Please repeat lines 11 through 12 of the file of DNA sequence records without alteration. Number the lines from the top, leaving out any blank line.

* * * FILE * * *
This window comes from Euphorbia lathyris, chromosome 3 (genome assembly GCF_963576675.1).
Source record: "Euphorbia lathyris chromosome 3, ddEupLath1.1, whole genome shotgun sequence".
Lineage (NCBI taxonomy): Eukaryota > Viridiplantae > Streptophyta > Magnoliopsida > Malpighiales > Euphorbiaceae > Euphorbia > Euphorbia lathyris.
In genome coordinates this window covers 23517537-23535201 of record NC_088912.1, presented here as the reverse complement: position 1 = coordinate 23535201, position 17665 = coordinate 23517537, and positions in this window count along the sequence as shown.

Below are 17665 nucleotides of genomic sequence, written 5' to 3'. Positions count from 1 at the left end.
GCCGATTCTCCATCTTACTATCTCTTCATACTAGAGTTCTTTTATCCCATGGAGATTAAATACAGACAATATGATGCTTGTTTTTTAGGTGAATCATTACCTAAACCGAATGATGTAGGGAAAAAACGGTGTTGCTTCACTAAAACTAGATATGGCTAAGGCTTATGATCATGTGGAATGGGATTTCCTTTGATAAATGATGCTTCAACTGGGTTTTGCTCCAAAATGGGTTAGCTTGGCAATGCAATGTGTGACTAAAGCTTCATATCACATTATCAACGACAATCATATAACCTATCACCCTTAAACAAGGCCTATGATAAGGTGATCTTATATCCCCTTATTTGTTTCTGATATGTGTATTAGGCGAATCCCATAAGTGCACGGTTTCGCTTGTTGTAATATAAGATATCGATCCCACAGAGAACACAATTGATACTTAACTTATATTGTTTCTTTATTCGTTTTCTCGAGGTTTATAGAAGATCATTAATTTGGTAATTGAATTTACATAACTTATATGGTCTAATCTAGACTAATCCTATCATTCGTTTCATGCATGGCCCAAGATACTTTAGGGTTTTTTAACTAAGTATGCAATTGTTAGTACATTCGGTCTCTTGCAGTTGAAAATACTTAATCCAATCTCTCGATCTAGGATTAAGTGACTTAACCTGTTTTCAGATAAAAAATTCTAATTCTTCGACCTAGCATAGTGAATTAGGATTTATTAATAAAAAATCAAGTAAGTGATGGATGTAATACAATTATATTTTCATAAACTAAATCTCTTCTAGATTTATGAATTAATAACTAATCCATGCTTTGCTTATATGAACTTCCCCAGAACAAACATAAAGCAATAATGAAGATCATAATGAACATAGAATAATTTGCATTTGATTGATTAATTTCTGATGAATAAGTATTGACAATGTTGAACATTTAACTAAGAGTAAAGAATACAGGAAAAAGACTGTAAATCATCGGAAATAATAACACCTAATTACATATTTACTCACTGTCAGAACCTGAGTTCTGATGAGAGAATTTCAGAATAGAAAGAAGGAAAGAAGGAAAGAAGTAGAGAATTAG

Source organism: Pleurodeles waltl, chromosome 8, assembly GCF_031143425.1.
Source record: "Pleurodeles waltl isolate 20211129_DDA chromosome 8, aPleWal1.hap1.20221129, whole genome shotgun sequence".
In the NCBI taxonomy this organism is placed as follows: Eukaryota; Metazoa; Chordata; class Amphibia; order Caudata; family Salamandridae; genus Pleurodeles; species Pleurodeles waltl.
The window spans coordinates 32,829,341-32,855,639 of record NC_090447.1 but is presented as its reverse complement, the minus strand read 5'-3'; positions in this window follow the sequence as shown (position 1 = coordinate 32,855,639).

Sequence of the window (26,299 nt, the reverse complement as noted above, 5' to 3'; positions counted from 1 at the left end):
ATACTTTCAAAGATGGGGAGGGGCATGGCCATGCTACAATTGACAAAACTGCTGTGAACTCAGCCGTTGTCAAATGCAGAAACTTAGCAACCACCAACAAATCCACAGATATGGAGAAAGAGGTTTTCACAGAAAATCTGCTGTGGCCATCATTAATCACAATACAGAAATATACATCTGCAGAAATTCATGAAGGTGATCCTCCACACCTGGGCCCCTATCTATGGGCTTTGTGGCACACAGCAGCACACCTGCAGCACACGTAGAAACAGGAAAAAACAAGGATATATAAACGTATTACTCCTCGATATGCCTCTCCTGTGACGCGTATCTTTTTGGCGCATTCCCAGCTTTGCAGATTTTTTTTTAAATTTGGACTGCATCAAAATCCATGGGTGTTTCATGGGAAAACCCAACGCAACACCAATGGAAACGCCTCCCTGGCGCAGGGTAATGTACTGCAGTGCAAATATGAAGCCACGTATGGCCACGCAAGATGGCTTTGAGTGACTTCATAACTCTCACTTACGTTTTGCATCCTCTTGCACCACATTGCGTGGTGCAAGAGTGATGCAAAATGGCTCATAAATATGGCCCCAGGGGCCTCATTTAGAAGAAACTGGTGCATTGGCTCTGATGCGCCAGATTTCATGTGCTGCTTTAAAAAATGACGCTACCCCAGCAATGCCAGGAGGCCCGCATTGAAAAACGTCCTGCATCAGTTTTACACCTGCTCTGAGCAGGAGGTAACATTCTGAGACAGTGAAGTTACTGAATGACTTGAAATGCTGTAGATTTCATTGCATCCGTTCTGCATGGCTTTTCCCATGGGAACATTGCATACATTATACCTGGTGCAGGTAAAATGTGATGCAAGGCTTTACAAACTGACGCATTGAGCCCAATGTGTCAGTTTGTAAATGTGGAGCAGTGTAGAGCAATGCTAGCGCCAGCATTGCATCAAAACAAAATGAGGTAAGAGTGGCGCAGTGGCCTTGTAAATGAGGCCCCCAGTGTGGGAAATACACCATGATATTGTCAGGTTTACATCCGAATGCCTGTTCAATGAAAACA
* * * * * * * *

Sequence of the window (26,299 nt, the reverse complement as noted above, 5' to 3'; positions counted from 1 at the left end):
ATACTTTCAAAGATGGGGAGGGGCATGGCCATGCTACAATTGACAAAACTGCTGTGAACTCAGCCGTTGTCAAATGCAGAAACTTAGCAACCACCAACAAATCCACAGATATGGAGAAAGAGGTTTTCACAGAAAATCTGCTGTGGCCATCATTAATCACAATACAGAAATATACATCTGCAGAAATTCATGAAGGTGATCCTCCACACCTGGGCCCCTATCTATGGGCTTTGTGGCACACAGCAGCACACCTGCAGCACACGTAGAAACAGGAAAAAACAAGGATATATAAACGTATTACTCCTCGATATGCCTCTCCTGTGACGCGTATCTTTTTGGCGCATTCCCAGCTTTGCAGATTTTTTTTTAAATTTGGACTGCATCAAAATCCATGGGTGTTTCATGGGAAAACCCAACGCAACACCAATGGAAACGCCTCCCTGGCGCAGGGTAATGTACTGCAGTGCAAATATGAAGCCACGTATGGCCACGCAAGATGGCTTTGAGTGACTTCATAACTCTCACTTACGTTTTGCATCCTCTTGCACCACATTGCGTGGTGCAAGAGTGATGCAAAATGGCTCATAAATATGGCCCCAGGGGCCTCATTTAGAAGAAACTGGTGCATTGGCTCTGATGCGCCAGATTTCATGTGCTGCTTTAAAAAATGACGCTACCCCAGCAATGCCAGGAGGCCCGCATTGAAAAACGTCCTGCATCAGTTTTACACCTGCTCTGAGCAGGAGGTAACATTCTGAGACAGTGAAGTTACTGAATGACTTGAAATGCTGTAGATTTCATTGCATCCGTTCTGCATGGCTTTTCCCATGGGAACATTGCATACATTATACCTGGTGCAGGTAAAATGTGATGCAAGGCTTTACAAACTGACGCATTGAGCCCAATGTGTCAGTTTGTAAATGTGGAGCAGTGTAGAGCAATGCTAGCGCCAGCATTGCATCAAAACAAAATGAGGTAAGAGTGGCGCAGTGGCCTTGTAAATGAGGCCCCCAGTGTGGGAAATACACCATGATATTGTCAGGTTTACATCCGAATGCCTGTTCAATGAAAACA